“In the cloud, you scale up capacity. At the edge, you scale it out to millions of sites,” says Verma, who adds that there is demand across all sectors that need low-latency services or simply want to avoid batch processing.
Some industries are already far ahead of the pack. Manufacturing companies, for example, use edge computing to construct digital twins – intelligent virtual replicas of physical infrastructure.
Rolls-Royce, for instance, can offer clients a virtual aircraft engine in flight that responds as the physical machine does. The sensors on the engine send back data via a satellite link, although most information is collected after the plane has landed. Machine-learning models inform the digital twin and, by extension, the end goal, which is better physical engine design and maintenance.
Rolls-Royce’s chief information and digital officer, Stuart Hughes, says that this simulation facility is important to the firm, because some of the things it does are “really on the edge of physics”. Having a virtual replica of an engine enables the testers to put it through many more scenarios than they could do physically.
The company’s longer-term aim is to have an engine that is “increasingly connected, contextually aware and comprehending”.
As things stand, most firms have their main computing capacity in the cloud, although there are everyday instances of edge computing. Each ATM is a tiny data centre, for instance. And the user interface on Amazon’s voice-activated virtual assistant, Alexa, doesn’t rely on round-tripping every piece of data to the cloud. Some of it is analysed on the machine.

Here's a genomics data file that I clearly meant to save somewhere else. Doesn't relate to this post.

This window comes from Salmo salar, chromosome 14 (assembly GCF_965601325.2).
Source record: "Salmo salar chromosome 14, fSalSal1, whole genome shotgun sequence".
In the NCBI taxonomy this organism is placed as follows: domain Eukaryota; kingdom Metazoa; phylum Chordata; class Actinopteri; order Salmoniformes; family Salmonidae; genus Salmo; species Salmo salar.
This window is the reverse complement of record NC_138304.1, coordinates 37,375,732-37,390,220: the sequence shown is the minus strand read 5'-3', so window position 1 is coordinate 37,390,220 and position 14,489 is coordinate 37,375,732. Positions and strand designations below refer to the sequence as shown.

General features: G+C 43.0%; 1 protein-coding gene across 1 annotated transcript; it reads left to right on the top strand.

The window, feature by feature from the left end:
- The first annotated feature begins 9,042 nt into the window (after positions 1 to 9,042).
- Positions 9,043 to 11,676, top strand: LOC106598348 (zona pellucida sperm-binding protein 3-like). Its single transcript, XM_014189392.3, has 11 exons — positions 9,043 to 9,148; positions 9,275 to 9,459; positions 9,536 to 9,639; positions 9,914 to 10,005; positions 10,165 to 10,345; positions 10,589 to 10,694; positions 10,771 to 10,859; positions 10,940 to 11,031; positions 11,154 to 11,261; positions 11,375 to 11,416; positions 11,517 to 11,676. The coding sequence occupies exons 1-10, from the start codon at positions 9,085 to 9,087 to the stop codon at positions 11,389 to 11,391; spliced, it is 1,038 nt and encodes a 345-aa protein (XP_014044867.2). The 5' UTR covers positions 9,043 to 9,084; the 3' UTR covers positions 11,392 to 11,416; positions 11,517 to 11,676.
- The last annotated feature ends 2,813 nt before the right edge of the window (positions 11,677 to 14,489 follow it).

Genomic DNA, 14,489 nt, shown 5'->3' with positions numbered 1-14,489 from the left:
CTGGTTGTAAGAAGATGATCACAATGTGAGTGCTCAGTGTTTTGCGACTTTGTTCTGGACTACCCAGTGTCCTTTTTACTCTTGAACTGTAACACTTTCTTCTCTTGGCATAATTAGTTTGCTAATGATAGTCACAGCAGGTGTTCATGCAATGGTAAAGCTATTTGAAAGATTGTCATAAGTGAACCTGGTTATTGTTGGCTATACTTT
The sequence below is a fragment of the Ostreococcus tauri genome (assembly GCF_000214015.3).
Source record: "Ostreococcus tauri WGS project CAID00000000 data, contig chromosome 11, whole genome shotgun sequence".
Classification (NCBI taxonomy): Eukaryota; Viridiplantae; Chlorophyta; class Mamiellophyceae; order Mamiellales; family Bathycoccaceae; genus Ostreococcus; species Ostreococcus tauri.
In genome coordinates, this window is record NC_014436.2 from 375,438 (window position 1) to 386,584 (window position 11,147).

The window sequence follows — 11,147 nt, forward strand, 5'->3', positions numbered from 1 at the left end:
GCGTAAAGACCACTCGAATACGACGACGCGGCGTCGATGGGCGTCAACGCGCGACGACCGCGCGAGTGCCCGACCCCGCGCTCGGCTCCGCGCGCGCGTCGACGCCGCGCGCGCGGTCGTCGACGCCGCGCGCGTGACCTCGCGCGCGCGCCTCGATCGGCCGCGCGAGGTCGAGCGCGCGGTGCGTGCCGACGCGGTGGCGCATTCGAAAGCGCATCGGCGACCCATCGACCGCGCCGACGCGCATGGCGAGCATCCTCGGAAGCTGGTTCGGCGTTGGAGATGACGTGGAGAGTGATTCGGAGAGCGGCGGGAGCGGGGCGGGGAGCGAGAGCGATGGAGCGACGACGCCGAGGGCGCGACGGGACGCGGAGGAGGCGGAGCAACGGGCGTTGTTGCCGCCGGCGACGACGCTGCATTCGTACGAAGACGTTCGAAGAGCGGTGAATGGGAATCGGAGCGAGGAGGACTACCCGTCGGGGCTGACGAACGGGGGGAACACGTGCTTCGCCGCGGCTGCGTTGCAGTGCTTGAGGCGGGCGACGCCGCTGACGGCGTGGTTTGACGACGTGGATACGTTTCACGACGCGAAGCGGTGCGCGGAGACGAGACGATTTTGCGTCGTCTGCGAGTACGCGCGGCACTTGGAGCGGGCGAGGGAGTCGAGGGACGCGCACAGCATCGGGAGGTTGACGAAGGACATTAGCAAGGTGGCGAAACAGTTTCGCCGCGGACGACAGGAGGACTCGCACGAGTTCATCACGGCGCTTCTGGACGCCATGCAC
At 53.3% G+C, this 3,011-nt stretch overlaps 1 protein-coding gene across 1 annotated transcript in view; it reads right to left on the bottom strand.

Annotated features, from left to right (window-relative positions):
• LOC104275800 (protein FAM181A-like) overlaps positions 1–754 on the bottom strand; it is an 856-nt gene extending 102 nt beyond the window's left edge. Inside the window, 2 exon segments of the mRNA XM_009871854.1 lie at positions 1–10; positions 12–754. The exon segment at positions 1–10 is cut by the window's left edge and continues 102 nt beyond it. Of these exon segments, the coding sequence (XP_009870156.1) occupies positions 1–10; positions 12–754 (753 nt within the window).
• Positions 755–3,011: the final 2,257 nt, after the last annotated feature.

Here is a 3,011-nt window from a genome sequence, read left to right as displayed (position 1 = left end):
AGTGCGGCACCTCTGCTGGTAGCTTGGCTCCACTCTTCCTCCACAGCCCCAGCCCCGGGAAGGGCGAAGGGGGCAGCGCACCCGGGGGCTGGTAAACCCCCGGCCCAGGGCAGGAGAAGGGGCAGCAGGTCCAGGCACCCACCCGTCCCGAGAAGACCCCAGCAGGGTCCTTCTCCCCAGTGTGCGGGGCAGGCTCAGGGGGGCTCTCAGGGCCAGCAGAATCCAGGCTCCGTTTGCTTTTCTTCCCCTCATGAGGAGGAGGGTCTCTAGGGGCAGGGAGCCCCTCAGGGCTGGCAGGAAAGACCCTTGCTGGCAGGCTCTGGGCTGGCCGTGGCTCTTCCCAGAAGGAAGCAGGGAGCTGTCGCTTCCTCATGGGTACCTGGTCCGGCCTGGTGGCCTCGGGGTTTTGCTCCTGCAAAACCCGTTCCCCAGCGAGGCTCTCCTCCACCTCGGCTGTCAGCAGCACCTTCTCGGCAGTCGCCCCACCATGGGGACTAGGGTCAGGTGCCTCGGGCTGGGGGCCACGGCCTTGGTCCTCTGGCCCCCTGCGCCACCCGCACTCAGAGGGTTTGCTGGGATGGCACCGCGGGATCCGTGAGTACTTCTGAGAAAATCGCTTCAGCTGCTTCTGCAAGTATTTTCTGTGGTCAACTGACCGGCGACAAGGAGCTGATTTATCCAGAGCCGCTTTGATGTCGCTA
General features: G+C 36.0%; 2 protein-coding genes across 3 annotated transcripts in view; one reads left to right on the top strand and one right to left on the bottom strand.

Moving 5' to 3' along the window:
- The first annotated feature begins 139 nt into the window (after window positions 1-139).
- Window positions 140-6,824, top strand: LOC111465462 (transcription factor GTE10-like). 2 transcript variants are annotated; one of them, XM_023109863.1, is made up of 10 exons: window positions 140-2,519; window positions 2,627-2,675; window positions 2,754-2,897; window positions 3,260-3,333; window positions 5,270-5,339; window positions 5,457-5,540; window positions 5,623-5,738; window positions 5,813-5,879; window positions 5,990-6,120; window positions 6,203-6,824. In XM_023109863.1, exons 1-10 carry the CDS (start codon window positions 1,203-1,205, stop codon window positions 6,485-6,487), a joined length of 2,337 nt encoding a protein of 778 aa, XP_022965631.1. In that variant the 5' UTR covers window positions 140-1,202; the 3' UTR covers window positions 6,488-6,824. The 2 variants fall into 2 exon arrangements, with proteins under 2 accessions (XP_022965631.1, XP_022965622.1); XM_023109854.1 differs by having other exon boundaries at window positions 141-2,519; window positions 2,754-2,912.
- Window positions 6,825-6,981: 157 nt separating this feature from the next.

The offerings provided by Amazon Web Services (AWS) are a continuum – all the way down to the internet-of-things sensors on the users’ premises. So says AWS’s director of product development, George Elissaios, who adds: “Edge computing is cloud computing.”
Firms that aren’t cloud hyper-scalers tend to still make a clear distinction between the cloud and the edge. The rule of thumb is that the cloud offers economies of scale, more control of processing and greater computing capacity.
“Training and developing machine-learning models happens in the cloud while inferencing with real-time data happens at the edge,” Verma explains.
Companies also have more than mere latency to consider when they look at the edge. Data sovereignty, for instance, is a thorny issue. As Facebook is finding out in the EU, some jurisdictions don’t like to see data being moved to servers beyond their borders.
Security is another key consideration. “The approach to take is ‘trust nobody’,” Verma advises. “Any data from a remote device is suspect.”
That is partly because remote devices can easily be tampered with – unlike those on the cloud or on the premises.
Will edge use displace cloud use? The consensus among experts is that it won’t.
“I don’t think the edge replaces the cloud. I don’t think the edge competes with the cloud,” says Matt George, director of segment marketing and enterprise transformation for Equinix in EMEA. “As you move along the path [towards more real-time services], what you want is the most agile and flexible IT set-up you can have.”